Communist Cuba opens up to private homeownership
Cuban President Fidel Castro takes part in a political rally in Holguin, Cuba on July 26, 2006.
STEVE CHIOTAKIS: For the first time in more than 40 years, Cuba's Communist Party leadership doesn't officially include Fidel Castro. But his brother, Raul, was named First Secretary. And the party made some other changes too. Like Cubans can now buy and sell homes for the first time in half a century.
From Havana, here's the BBC's Michael Voss.
MICHAEL VOSS: It's not that Cubans didn't own their homes before. They did. But all the property title did was allow Cubans to pass the homes on to their children -- or trade homes in a swap system.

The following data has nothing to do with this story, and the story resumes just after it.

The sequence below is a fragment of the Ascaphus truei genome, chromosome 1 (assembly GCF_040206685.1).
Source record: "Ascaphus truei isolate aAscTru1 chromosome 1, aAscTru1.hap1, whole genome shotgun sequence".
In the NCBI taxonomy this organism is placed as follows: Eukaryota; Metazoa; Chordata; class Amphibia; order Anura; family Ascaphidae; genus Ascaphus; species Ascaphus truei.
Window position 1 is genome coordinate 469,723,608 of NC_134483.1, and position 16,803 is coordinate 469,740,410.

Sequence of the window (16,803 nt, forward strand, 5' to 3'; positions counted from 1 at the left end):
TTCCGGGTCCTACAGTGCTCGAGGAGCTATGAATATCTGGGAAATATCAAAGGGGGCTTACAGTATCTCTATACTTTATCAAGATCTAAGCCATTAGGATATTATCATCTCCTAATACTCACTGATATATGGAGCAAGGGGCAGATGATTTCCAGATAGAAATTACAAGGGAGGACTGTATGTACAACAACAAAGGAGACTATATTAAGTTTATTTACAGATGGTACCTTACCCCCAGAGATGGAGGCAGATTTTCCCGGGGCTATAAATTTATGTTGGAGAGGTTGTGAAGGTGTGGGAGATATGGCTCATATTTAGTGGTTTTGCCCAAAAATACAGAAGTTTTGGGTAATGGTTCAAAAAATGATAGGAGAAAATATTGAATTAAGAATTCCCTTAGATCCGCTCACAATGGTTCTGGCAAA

The problem was, no money was allowed to change hands. It left the system open to bribery and corruption.
And many Cubans are skeptical of the pace of economic reform, like Juan Antonio Diego Hernandez, who's 47 and out of work.
JUAN ANTONIO DIEGO HERNANDEZ: In the year 2000 when all of this was being discussed, everyone thought, now we are going to see some results. But 10 years have passed and we still have no results, we are worse off than before.
So far there are no exact details of how the home sales will work. But some reforms are underway -- Cubans can now start small businesses.
In Havana, I'm the BBC's Michael Voss, for Marketplace.